Saturday, May 2, 2015

Dear May, Please Be Gentle

Photo taken in Janessa's memorial garden
The month of May has arrived. Here in New England, its arrival brings the sights and smells of Spring. It promises the arrival of new life to our bleak and gray landscape. In years prior, I anticipated its arrival with excitement. I used to revel in the sounds and colors returning to my outside world. I would become rejuvenated by the life and light it brought back.

In May 2003, the season did fulfill its promise of new life in an abundant way when we welcomed our first born son. After that, May represented the month we received our most treasured gift and blessing. We were enamored with parenthood and were overwhelmed with the love we felt. It was a love we never knew existed before he arrived. May became a month of celebration and I anticipated its arrival for months prior as I planned and readied to celebrate our little boy’s life. For those who know me in real life, especially those who attended our son’s parties, you all know how much I enjoyed hosting them. 

But six years later, May brought us death. Our daughter was born still after passing from a placental abruption. We were overwhelmed with the pain and sorrow that engulfed our souls. It was a pregnancy complication we never knew existed before she died. After that, May became a bittersweet time of the year. I anticipate its arrival, but no longer with excitement, instead it is with both joy and sadness. It is the time of the year that the battle between my immense happiness and my immeasurable grief collide into an eruption of gratitude and sorrow.

Each May 14th, I wake up on my daughter’s birthday without her. I am convinced that is the cruelest experience a human can endure in this life.  In an attempt to honor our love for her, we plan a family day of fun. We make sure to visit her resting spot and we sing Happy Birthday to a cold headstone, instead of feeling her warm arms around us.

Each May 18th, I flashback to the day we buried our little girl. Her small pink-pearly coffin resting atop a table that was set-up above my father’s grave. The scene in my memory still takes my breath away. 

Six years later, I am not sure how to ever be at peace with this part of my story. The part where our daughter was robbed of her life and our lives were robbed of her. What I have made peace with, is that I will mourn her for my entire life.

So each May, I succumb to the waves of sorrow that I long ago stopped fighting. I let them wash over me and each time I find my way back out, I also find another piece of myself. And as each year passes, I know for sure that I am not putting myself back together, but rather, building an entirely new me.

I have a haunting vision of the “old me”, the person I was before the day my daughter died and before I left the hospital empty-handed. I see her, the “old me”, she is still in that hospital room, the room that is set-aside for families like us, for babies who do not cry. I see her there, still holding her lifeless daughter and willing her to breathe. I see her there, bargaining and pleading with the universe to bring her back. I see her there, humming and rocking her baby for the first and last time. I see her there, realizing that no matter how much she loves that precious little girl, she is gone. The universe is not granting her a miracle. I see her there, as she realizes that the moment she walks out of that hospital room, her new life of outliving her daughter becomes a reality, and that, that is when she decides to stay there, forever.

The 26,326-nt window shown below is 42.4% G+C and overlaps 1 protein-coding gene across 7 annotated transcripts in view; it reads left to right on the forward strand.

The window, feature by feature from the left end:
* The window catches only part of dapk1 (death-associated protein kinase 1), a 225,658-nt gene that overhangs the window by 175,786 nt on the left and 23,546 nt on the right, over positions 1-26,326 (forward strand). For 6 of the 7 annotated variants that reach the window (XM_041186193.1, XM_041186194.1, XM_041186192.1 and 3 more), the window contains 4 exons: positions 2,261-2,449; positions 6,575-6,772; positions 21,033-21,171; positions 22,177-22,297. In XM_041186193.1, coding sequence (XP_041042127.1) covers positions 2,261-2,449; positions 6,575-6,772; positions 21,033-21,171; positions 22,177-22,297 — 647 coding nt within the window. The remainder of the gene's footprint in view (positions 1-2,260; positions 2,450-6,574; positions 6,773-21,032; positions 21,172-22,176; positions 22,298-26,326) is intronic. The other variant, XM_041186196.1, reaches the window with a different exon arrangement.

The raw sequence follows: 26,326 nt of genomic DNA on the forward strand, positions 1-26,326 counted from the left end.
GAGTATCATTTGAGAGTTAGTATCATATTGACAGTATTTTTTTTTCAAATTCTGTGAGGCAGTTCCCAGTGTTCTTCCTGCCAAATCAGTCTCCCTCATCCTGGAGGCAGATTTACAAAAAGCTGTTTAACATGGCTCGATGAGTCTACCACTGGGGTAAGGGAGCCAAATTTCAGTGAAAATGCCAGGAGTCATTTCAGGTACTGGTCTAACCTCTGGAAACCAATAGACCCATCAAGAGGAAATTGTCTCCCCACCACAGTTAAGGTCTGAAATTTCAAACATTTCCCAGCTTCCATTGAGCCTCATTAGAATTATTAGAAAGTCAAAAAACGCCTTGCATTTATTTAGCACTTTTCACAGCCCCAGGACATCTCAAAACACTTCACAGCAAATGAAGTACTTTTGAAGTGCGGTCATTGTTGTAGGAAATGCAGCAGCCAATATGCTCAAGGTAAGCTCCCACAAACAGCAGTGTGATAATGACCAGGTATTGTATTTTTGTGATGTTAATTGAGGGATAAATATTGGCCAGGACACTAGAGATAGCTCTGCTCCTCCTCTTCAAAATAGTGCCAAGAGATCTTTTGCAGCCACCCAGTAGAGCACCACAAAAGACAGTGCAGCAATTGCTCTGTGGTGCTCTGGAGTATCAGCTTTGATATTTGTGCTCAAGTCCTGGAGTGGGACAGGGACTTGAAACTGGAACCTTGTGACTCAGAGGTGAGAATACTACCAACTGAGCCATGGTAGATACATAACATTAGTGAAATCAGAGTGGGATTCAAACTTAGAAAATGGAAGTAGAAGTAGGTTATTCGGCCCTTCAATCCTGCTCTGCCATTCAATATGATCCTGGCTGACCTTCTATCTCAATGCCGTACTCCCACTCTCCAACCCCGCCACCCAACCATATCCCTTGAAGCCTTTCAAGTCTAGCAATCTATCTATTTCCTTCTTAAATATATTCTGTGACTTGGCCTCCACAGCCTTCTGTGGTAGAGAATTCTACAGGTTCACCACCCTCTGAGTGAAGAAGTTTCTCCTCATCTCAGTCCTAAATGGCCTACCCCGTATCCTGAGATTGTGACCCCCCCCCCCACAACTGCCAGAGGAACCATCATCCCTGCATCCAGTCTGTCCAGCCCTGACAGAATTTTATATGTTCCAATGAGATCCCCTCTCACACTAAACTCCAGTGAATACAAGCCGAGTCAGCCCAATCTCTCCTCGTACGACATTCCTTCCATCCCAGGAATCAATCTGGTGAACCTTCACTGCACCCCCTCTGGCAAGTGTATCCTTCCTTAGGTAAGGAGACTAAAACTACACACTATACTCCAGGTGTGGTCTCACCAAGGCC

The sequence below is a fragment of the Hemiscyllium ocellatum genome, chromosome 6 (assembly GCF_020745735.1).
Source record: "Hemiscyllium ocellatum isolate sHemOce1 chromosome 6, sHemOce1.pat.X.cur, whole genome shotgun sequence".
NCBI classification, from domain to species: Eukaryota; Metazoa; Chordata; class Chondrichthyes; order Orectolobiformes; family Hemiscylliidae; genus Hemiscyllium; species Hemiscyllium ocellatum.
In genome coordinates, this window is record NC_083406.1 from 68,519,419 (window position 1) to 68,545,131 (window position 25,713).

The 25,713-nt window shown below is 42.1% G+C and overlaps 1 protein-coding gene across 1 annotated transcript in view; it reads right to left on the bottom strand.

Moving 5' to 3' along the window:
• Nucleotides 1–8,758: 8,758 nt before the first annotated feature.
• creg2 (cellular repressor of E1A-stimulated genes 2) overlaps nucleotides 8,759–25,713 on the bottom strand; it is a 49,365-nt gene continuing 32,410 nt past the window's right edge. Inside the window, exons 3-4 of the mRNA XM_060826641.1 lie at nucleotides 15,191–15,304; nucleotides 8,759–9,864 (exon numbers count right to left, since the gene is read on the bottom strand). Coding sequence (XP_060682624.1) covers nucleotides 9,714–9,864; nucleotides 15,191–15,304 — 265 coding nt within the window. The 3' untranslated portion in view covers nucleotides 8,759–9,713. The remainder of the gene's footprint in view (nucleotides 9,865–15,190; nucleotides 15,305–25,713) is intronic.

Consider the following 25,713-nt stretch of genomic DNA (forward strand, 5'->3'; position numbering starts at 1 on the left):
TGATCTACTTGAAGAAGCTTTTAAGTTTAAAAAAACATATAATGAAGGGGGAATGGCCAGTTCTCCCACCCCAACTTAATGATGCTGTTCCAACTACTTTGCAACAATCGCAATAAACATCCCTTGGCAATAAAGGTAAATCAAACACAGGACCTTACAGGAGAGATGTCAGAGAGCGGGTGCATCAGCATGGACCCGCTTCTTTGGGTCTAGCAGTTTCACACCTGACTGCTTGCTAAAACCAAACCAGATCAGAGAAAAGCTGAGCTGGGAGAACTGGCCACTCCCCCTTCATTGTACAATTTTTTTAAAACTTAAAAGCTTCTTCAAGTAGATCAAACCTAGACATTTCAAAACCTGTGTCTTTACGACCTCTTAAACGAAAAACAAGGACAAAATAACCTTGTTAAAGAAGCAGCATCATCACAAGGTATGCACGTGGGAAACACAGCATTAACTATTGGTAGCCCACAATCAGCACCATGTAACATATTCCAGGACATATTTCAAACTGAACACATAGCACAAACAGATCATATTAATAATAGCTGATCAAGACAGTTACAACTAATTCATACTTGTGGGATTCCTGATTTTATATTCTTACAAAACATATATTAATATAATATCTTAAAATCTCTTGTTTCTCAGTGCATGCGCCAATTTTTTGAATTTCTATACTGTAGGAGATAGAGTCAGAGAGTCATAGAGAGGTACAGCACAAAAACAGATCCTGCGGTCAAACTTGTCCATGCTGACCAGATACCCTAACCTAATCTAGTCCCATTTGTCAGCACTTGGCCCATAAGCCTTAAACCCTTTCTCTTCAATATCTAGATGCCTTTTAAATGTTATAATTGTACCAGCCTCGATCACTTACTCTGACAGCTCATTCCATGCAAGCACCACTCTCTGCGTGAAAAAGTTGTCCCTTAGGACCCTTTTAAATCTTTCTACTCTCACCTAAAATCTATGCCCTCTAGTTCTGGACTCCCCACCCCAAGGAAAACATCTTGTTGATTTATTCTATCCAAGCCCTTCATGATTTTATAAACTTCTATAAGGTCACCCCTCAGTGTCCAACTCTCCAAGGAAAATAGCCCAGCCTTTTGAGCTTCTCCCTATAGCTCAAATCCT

The day I left the hospital, there was a part of me that knew I was leaving more than just my baby behind. The moment I stepped into the corridor, I left my old life and my old self behind in that room. 

I think she, the “old me”, will always live there, in that dimension of time and space. Although I am no longer even recognizable as the woman I was before my daughter’s death, we will always be connected, the “old me” and myself. And maybe that is why I find it so incredibly easy to find myself there in that room for a moment or two each day. And why I can still, six years later, feel the weight of my daughter in my arms, smell her sweet smell, feel that intense pain in my chest, hear the hospital noises, and of course the most deafening sound of all, the silence from my daughter. The jump to this life to that moment is my most easily accessible and vivid memory. And maybe, its because there is a piece of my soul still dwelling there. A ghost of a woman left behind at the most pivotal point in her existence. The part of me, the mother who just wanted to stay in that moment with her baby forever.

So as May rolled in this year, and for the past five years, I whispered my thankfulness for both of my May babies and I made a plea to the universe and begged it to be gentle and take mercy on my heart. 

And I pray, and hope, and wish, that this time, the universe answers my appeal. 

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